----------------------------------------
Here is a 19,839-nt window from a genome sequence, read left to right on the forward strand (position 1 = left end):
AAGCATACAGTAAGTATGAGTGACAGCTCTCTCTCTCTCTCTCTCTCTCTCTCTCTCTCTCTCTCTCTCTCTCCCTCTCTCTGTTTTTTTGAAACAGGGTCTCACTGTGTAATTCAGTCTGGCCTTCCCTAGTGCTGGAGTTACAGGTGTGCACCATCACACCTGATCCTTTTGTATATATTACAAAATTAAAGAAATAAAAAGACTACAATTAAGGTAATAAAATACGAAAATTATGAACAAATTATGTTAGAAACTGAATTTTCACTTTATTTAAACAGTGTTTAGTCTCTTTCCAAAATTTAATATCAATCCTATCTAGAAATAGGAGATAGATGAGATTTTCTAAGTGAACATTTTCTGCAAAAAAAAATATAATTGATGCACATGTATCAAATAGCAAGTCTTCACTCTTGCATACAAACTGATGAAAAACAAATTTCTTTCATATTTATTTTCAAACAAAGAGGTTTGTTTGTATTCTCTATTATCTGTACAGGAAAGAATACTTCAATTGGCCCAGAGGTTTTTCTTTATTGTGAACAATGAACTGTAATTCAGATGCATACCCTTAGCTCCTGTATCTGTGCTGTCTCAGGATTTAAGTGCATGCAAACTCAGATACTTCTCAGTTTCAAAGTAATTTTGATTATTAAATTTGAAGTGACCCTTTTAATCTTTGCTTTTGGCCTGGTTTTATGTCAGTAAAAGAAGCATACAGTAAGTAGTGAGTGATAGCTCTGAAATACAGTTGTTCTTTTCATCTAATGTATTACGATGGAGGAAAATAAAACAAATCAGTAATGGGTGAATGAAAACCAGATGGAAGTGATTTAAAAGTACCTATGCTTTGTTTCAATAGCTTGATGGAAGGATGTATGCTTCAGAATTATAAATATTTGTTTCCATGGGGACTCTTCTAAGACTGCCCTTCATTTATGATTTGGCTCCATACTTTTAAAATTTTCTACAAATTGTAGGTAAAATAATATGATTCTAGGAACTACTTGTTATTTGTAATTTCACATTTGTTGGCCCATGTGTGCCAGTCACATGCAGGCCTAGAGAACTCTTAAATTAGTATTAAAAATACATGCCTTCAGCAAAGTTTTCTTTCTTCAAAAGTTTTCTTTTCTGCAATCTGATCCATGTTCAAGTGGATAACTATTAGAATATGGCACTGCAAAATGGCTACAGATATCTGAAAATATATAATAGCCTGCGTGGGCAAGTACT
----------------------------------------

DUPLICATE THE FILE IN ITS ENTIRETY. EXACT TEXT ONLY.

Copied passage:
Here is a 19,839-nt window from a genome sequence, read left to right on the forward strand (position 1 = left end):
AAGCATACAGTAAGTATGAGTGACAGCTCTCTCTCTCTCTCTCTCTCTCTCTCTCTCTCTCTCTCTCTCTCTCCCTCTCTCTGTTTTTTTGAAACAGGGTCTCACTGTGTAATTCAGTCTGGCCTTCCCTAGTGCTGGAGTTACAGGTGTGCACCATCACACCTGATCCTTTTGTATATATTACAAAATTAAAGAAATAAAAAGACTACAATTAAGGTAATAAAATACGAAAATTATGAACAAATTATGTTAGAAACTGAATTTTCACTTTATTTAAACAGTGTTTAGTCTCTTTCCAAAATTTAATATCAATCCTATCTAGAAATAGGAGATAGATGAGATTTTCTAAGTGAACATTTTCTGCAAAAAAAAATATAATTGATGCACATGTATCAAATAGCAAGTCTTCACTCTTGCATACAAACTGATGAAAAACAAATTTCTTTCATATTTATTTTCAAACAAAGAGGTTTGTTTGTATTCTCTATTATCTGTACAGGAAAGAATACTTCAATTGGCCCAGAGGTTTTTCTTTATTGTGAACAATGAACTGTAATTCAGATGCATACCCTTAGCTCCTGTATCTGTGCTGTCTCAGGATTTAAGTGCATGCAAACTCAGATACTTCTCAGTTTCAAAGTAATTTTGATTATTAAATTTGAAGTGACCCTTTTAATCTTTGCTTTTGGCCTGGTTTTATGTCAGTAAAAGAAGCATACAGTAAGTAGTGAGTGATAGCTCTGAAATACAGTTGTTCTTTTCATCTAATGTATTACGATGGAGGAAAATAAAACAAATCAGTAATGGGTGAATGAAAACCAGATGGAAGTGATTTAAAAGTACCTATGCTTTGTTTCAATAGCTTGATGGAAGGATGTATGCTTCAGAATTATAAATATTTGTTTCCATGGGGACTCTTCTAAGACTGCCCTTCATTTATGATTTGGCTCCATACTTTTAAAATTTTCTACAAATTGTAGGTAAAATAATATGATTCTAGGAACTACTTGTTATTTGTAATTTCACATTTGTTGGCCCATGTGTGCCAGTCACATGCAGGCCTAGAGAACTCTTAAATTAGTATTAAAAATACATGCCTTCAGCAAAGTTTTCTTTCTTCAAAAGTTTTCTTTTCTGCAATCTGATCCATGTTCAAGTGGATAACTATTAGAATATGGCACTGCAAAATGGCTACAGATATCTGAAAATATATAATAGCCTGCGTGGGCAAGTACT